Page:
Most high school students have contemplated leaving high school early at least once. Dropping out really isn't a viable option but "testing out" can be a good choice for students. Students may want to “test out” of high school for a number of reasons. Gifted or academically-accelerated students may want to proceed directly to more challenging courses of study at college. Some teens may want to start a job to earn money in preparation for college. Young adults who have participated in homeschooling may have finished their required coursework early. The American Council on Education administers the General Educational Development or (GED) which is accepted by many colleges as an entry test.
What is the GED?
The GED test is a series of exams that confer a high school graduate equivalency on any individual who passes the exams. The included exams are mathematical reasoning, reasoning through language arts, social studies and science. Students who meet the requirement of their state can take the GED to test out of high school or as an alternative to complete high school if they left early for other reasons.
Contact your state's Department of Education to determine if you or your child is eligible to take the GED exams. These requirements can differ by age and residency restrictions, among other factors, such as employment or incarceration. For example, Massachusetts requires students who are 16 or 17 to obtain an “official letter of withdraw” from their local high school whereas Vermont permits any student 16 or older to take the GED and “test out” of high school with their parents’ permission. The GED must be taken in person. Like the SAT and ACT tests, you cannot take the GED or any of its exams online because the tests are proctored in person.
Fulfill Pre-Test GED Requirements
Fulfill the requirements of your particular state to register for the GED. For instance, Arkansas requires that home-schooled students who wish to take the GED must obtain and provide a notarized letter that certifies that their parents intend to instruct them at home. Vermont only requires that students and their parents fill out a permission form at the registration center.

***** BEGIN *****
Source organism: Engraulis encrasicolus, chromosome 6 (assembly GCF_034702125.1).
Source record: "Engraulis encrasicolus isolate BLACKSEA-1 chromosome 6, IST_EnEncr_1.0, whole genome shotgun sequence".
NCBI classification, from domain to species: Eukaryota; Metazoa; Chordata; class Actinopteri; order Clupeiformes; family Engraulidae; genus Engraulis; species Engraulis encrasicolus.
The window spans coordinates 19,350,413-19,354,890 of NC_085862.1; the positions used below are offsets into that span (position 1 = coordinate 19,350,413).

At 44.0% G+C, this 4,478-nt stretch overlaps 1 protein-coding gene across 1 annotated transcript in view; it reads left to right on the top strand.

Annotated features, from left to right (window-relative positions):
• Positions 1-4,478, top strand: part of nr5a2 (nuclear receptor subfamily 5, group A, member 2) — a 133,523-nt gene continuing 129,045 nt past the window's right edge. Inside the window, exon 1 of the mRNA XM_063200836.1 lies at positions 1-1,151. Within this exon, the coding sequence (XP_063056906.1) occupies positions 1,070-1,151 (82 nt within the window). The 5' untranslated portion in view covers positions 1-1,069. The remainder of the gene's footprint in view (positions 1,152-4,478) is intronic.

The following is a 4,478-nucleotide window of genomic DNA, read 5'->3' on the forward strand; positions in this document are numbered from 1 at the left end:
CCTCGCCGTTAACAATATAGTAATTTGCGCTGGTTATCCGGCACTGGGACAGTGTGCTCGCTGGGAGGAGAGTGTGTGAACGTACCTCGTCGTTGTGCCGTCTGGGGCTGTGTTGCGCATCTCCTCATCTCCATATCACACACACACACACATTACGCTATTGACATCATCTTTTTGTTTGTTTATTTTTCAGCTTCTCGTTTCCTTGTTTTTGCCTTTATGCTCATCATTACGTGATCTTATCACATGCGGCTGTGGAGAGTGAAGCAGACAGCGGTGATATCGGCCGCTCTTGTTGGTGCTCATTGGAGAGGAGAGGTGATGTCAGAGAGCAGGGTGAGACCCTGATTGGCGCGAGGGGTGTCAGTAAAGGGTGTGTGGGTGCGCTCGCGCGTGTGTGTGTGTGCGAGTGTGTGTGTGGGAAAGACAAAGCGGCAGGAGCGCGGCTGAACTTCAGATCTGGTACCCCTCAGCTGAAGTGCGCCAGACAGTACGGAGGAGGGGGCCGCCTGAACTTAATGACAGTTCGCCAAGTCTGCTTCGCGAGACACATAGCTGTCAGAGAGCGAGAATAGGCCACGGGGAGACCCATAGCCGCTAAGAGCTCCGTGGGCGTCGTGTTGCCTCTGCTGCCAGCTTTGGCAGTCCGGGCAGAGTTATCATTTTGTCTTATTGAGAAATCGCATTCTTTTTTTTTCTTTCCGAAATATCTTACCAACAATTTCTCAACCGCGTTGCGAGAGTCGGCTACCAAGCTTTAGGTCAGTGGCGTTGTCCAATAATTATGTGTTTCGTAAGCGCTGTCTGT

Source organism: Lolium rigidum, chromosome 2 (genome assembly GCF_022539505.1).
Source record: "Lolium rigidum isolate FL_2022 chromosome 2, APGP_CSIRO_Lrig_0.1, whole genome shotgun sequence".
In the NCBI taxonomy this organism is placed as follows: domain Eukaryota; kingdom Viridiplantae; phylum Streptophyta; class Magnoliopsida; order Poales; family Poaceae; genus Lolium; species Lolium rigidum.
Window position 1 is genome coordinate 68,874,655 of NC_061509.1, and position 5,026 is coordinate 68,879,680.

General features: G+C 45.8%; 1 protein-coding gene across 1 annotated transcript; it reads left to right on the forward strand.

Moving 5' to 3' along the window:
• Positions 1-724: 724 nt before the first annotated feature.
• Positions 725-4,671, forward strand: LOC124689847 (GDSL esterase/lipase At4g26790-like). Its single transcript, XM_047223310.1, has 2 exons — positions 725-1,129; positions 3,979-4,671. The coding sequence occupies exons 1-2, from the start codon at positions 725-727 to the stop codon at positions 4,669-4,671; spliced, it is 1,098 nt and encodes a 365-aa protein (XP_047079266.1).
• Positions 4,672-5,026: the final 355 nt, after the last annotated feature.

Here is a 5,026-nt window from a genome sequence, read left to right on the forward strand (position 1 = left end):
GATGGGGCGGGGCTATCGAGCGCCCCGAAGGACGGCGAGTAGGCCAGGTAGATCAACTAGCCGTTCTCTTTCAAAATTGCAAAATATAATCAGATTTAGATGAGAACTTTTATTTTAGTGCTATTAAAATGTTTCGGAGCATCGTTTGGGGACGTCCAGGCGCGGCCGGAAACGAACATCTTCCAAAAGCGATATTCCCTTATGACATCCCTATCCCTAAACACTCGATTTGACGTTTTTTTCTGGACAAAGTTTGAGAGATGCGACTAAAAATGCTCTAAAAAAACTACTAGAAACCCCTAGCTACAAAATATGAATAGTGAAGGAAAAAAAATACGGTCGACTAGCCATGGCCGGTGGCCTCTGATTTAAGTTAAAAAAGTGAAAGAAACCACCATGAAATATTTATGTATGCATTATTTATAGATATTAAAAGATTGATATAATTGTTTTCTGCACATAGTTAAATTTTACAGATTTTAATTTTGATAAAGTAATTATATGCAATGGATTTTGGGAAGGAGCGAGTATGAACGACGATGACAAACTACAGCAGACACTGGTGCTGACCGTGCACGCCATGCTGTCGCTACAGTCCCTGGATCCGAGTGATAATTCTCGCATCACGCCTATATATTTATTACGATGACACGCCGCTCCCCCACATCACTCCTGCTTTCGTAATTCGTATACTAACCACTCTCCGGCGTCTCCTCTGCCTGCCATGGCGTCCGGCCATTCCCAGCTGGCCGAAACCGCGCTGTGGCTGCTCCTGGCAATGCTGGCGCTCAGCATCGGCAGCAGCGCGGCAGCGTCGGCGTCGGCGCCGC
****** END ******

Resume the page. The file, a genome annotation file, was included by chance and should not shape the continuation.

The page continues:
Study For GED Sections
Study for the sections of the GED you want to take at the testing site. A number of educational companies produce study guides, online and paper sample exams that will help you prepare for the GED.
Register for GED Exam
Register to take one or more sections of the GED exam at a testing center near you. Age and other testing requirements also vary by area; learn more about rules for testing in your area before registering. You can register in one of two ways: register directly at the testing site or completing registration online. If you choose to pre-register, you will still need to print out your proof of registration and take it with you to the testing center on the date of the exam. Take a pen, pencil, eraser, proof of identification and payment to the testing center on the date of the exam.
In 2018, the cost for each subject test is $30 and you can choose to take one, two, three or all four of the subject tests all at once or individually on your own schedule. That test subject fee includes the GED test, same day scoring, personalized score report, two retakes per subject, a transcript and diploma.
GED Test and Passing Requirements
The ultimate goal is to take and pass all sections of the GED test. Students who pass receive a certificate of high-school equivalency and no longer need to attend high school. The standard score for passing in all states but New Jersey is 145. New Jersey has a required passing level of 150. Further notations of GED performance behind simply passing include scores of between 165-174 which qualify you as GED College Ready. A score of 165 or above on any test subject indicates college readiness. That notation may qualify students for waivers from further testing during college enrollment. The final test score designation is GED College Ready + Credit. If you score over 175 on any test subject, there is the added potential of also qualifying for up to 10 college credit hours at enrollment.
Since 2005, James Rutter has worked as a freelance journalist for print and Internet publications, including the “News of Delaware County,” “Main Line Times” and Broad Street Review. As a former chemist, college professor and competitive weightlifter, he writes about science, education and exercise. Rutter earned a B.A. in philosophy and biology from Albright College and studied philosophy and cognitive science at Temple University.